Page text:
Persephone approaches and colour springs under her feet

As the evenings lengthen and the weather gets a fraction warmer, the flowers are beginning to emerge in the garden.  We have been working on clearing the old leaves and stalks of last year’s plants, and shaping up the acers – I have been taking off the lower branches to bring the leaves more towards the ends of the branches – moving towards cloud-pruning of those that can be shaped that way – obviously not the low ground hugging ones but the higher and more spreading ones – also taking out the core of the plant to open it up to light.

Now that the ground is cleared we can also where holes might be – but remembering what has still to emerge at the same time, and where plants might need moving. We have moved a phormium and it has replaced a non-flowering small green shrub. It looks much better and will have space to expand even more. This has left a space on the edge of the plot where it grew, but there are plants growing in the greenhouse which might fill in – we shall see. We are also very pleased to see that 2 of the 3 restios have made it through the winter so far and are growing well.  One died last year but we did hope it might come back so didn’t remove the roots. Last chance this Spring!

It is now only 30 days to Easter – well Good Friday – and on March 31st the Spring officially starts. of course Spring is, in Greek mythology, Persephone  who was given the title of  Kore (the Maiden) as the goddess of spring’s bounty. Where she walked flowers sprung up on the grassy meadows and in our garden so much has started to spring up that I thought I’d take some photos in the mild sunshine today, of the bulbs that were coming up, mostly in the front, but also some of the flowers in the back garden, and share them with you. To help you see a little of what has been encouraging me here are some photos below.

We planted several hundred bulbs of different types in the front and last year I mixed some cyclamen with some crocus under our blue fir and now they are mixing and setting each other off. This is their first year of sharing space and this crocus seeds freely, so I am expecting yet more next year.

cyclamen with crocus tommasiniamus

cyclamen with crocus tommasiniamus

I also have a number of different hellebores out in both gardens. They are a different shades and shapes and sizes of flowers, and some, hellebores being rather promiscuous, have made their own colours up…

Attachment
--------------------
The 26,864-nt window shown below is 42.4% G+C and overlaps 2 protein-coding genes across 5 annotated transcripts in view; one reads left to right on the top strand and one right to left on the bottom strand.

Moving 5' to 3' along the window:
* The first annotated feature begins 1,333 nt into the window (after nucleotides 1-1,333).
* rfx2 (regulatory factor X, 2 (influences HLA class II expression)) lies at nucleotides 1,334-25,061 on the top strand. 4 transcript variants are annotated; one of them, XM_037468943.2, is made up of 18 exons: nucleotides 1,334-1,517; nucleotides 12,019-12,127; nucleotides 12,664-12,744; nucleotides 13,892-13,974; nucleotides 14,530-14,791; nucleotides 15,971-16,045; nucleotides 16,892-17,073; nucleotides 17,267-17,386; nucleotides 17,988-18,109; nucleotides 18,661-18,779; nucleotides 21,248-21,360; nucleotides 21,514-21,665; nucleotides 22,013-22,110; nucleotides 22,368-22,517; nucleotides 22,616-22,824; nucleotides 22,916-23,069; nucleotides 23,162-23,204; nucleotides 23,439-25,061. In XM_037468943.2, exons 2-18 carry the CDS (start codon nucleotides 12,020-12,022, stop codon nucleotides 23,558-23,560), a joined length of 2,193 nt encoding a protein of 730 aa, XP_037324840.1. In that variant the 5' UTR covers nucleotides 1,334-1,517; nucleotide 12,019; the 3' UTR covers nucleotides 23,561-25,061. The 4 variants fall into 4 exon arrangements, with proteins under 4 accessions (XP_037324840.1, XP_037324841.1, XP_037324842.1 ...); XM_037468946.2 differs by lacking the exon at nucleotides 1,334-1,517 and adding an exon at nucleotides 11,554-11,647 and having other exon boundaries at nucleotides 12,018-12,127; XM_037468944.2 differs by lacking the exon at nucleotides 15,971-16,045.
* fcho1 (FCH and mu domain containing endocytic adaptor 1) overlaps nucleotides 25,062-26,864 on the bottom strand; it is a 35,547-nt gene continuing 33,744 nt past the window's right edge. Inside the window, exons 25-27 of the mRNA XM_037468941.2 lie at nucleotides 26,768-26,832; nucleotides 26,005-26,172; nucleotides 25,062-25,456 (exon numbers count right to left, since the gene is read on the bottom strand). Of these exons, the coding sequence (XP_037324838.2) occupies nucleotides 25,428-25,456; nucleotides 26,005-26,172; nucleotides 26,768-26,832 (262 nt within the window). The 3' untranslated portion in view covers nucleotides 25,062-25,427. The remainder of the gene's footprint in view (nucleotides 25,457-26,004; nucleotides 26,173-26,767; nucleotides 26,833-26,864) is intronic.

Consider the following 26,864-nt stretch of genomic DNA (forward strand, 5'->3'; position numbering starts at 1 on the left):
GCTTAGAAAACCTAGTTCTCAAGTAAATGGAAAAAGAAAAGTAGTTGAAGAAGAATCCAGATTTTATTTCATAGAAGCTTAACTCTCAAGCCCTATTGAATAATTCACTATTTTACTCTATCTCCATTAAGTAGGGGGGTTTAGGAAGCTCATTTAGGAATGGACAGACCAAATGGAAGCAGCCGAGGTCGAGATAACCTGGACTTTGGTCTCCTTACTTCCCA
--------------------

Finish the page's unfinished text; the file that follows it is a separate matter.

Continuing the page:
Also in flower are, of course, the very earliest of the pulmonaria – aka lungworts because their spotted leaves were thought to look a little like the inside of lungs by early healers. these support our early bees – especially the solitary bees with long proboscis and the queen bumbles coming out to feed again.

Of course the winter clematis are still in flower so here they are again – Wisley Cream; Freckles; and the two crimson versions of Freckles.  The bright lemon of the primroses always cheers and the blues of the irises contrasts well.

Finally, two indoor plants – my mother Clivia – flowering in the kitchen with her uplifting orange, and my new purchase of a three-stemmed striped amaryllis. Three flowering stems! H

Clivia, Amaryllis, Iris and Primroses

Clivia, Amaryllis, Iris and Primroses

20130228_155132 20130228_155145 20130228_155207 20130228_155633ow wonderful.

winter flowering clematis

winter flowering clematis

20130228_154839 20130228_154859 20130228_155033

Pulmonaria - and some potted primroses

Pulmonaria – and some potted primroses

20130228_154930

20130228_155008

A quartet of hellebores

A quartet of hellebores

20130228_155105 20130228_154542

Advertisements

Leave a Reply

Fill in your details below or click an icon to log in:

WordPress.com Logo

You are commenting using your WordPress.com account. Log Out / Change )

Twitter picture

You are commenting using your Twitter account. Log Out / Change )

Facebook photo

You are commenting using your Facebook account. Log Out / Change )

Google+ photo

You are commenting using your Google+ account. Log Out / Change )

Connecting to %s